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Pandemic Tax Tip: Non-Itemizers Can Deduct $300 for Charity Donations in 2020 and 2021

Couples filing jointly can deduct up to $600 in the 2021 tax year

Hands using a digital tablet to donate money to charity

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En español | If you won't be itemizing your deductions on your 2020 federal tax return — and most taxpayers won't — be sure to take advantage of the special $300 charitable-giving deduction that Congress authorized this spring in response to the pandemic.

In the not-so-distant past, charitable donations could be deducted only by taxpayers who itemized their returns — and the threshold to itemize was relatively low. But the 2017 Tax Cuts and Jobs Act substantially raised the federal income tax standard deduction. As a result, the amount of itemized deductions now falls short of the new higher standard deductions for most. The Internal Revenue Service (IRS) says that over 87 percent of all federal income tax filers in 2018 — the latest data available — chose the standard deduction over itemizing deductions.

In 2020, however, taxpayers who claim the standard deduction also have a chance to deduct charitable donations. The Coronavirus Aid, Relief and Economic Security (CARES) Act gave taxpayers who take the standard deduction the ability to take an additional above-the-line $300 federal income tax deduction for qualified charitable contributions. ("Above-the-line” means that the deduction is above line 15 on the 2019 1040 tax form, and will reduce both your adjusted gross income and your taxable income — which, in turn, reduces the amount of federal income tax you owe.)

For the 2021 tax year, the charitable deduction is even better, at least for those who file a joint return. For 2020, the charitable limit was $300 per “tax unit” – meaning that those who are married and filing jointly can only get a $300 deduction. For the 2021 tax year, however, those who are married and filing jointly can each take a $300 deduction, for a total of $600.


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Cash donations to qualified charities

The $300 deduction is for donations made in cash, which includes currency, checks, credit or debit cards, and electronic funds transfers. You can't take the deduction for contributions of property, such as clothing or household items.

You must also make your contributions to qualified charities. Ask the charity whether it's a qualified organization per the IRS, or check online using this tool on IRS.gov. You can't deduct contributions of your time or services, or any part of a contribution from which you benefit, such as the purchase of Girl Scout cookies. You also can't deduct cash donated to help a specific individual, such as a person's medical expenses, even if the hospital itself is operated by a qualified charitable organization.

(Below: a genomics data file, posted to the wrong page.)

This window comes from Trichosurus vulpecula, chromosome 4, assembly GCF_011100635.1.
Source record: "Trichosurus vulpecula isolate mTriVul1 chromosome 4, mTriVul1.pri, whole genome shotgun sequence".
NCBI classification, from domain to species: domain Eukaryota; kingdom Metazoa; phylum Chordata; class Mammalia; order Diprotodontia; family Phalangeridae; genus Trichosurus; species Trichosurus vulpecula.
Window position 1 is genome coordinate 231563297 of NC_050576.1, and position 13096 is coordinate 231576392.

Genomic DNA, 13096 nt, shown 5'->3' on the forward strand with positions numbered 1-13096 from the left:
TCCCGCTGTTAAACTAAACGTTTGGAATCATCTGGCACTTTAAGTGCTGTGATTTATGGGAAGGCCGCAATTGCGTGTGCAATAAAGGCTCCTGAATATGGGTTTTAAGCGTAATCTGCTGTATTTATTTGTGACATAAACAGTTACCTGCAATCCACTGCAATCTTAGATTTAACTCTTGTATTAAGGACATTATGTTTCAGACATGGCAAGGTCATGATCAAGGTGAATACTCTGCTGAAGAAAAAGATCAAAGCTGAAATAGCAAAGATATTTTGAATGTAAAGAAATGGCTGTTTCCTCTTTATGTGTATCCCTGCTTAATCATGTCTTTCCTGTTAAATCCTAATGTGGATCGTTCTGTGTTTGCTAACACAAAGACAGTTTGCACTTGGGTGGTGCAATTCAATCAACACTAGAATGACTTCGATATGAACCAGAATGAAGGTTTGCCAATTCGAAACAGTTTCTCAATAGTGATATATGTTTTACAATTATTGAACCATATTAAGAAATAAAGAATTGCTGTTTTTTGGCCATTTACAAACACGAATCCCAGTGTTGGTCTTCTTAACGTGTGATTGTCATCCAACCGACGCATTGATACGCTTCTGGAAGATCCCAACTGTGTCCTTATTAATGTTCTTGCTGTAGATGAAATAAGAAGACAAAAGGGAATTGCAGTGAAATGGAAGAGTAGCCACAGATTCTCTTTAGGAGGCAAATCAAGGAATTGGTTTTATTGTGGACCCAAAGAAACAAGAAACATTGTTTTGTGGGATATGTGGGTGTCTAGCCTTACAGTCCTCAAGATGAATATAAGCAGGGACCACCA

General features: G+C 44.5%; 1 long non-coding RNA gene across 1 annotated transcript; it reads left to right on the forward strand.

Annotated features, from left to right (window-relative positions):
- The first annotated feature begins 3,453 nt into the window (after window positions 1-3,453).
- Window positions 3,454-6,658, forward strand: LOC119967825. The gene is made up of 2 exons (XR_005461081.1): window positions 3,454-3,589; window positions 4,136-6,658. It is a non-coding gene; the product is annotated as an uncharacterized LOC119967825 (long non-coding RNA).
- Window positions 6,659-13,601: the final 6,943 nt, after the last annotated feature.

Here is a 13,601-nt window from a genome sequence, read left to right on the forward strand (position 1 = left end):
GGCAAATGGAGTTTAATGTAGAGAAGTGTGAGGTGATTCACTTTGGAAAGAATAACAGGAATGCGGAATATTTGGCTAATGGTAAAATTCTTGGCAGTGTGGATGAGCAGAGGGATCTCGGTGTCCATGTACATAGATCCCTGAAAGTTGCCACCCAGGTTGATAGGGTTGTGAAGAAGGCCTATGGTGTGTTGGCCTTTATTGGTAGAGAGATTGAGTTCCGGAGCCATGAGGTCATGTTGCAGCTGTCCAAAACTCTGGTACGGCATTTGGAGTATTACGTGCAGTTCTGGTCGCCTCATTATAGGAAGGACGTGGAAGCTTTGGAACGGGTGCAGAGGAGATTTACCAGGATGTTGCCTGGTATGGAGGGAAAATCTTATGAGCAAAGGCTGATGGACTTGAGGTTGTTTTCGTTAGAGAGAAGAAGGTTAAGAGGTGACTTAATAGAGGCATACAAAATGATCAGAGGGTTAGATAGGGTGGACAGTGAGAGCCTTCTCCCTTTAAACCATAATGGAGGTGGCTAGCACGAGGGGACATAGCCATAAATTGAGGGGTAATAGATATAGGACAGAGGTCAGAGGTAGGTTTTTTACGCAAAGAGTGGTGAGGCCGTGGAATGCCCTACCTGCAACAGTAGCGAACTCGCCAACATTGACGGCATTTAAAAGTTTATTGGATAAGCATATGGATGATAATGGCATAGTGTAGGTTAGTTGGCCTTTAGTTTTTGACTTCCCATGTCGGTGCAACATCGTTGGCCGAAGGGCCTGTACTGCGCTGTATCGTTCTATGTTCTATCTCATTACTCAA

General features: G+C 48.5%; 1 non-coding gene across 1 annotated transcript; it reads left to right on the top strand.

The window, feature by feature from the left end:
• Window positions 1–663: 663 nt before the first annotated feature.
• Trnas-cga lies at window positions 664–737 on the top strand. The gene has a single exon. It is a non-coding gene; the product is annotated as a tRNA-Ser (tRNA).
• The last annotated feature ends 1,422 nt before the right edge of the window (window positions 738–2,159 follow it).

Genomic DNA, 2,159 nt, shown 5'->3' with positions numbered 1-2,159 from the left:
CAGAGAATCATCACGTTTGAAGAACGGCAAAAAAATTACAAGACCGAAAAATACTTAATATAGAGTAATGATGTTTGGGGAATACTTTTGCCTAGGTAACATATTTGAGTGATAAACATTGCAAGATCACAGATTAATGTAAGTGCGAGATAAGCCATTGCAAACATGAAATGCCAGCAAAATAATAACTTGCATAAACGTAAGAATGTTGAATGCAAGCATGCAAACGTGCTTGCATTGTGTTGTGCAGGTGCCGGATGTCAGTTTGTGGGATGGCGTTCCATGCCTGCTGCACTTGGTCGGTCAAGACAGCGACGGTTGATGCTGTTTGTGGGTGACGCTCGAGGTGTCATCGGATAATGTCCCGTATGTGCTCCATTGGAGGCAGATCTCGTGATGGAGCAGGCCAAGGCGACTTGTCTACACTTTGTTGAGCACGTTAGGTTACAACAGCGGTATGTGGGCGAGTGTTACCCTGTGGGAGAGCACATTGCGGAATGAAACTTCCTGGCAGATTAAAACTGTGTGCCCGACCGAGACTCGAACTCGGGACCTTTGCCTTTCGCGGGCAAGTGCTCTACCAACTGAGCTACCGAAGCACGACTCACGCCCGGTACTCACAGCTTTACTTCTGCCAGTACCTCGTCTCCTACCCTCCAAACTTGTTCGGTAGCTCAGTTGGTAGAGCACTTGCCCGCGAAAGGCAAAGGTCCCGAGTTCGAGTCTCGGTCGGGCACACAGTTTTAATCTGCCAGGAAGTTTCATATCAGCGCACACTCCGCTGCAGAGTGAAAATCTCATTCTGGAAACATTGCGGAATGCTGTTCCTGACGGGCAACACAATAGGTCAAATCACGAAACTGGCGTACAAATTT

No itemization required

The $300 charitable deduction comes on top of the standard deduction, which is $12,400 for single filers in the 2020 federal income tax year and $24,800 for those married and filing jointly. People who are 65 and over or blind can claim an additional standard deduction of $1,300 ($1,650 if filing singly or as head of household). If you're 65 or older and blind, you can double your additional deduction.

In the 2021 tax year, the standard deduction is slightly higher because of inflation adjustments. Those filing single returns (or married filing separately) get a $12,550 standard deduction; those filing joint returns get $25,100. Those who are at least 65 years old or blind get an extra $1,350 (or $1,700 if using the single or head of household status).

If you itemize your tax return, you can't take the $300 CARES Act deduction.

The special tax deduction was made to help charities as well as taxpayers. “Our nation's charities are struggling to help those suffering from COVID-19, and many deserving organizations can use all the help they can get,” IRS Commissioner Chuck Rettig said in a statement. “We encourage people to explore this option to help deserving tax-exempt organizations — and the people and causes they serve."

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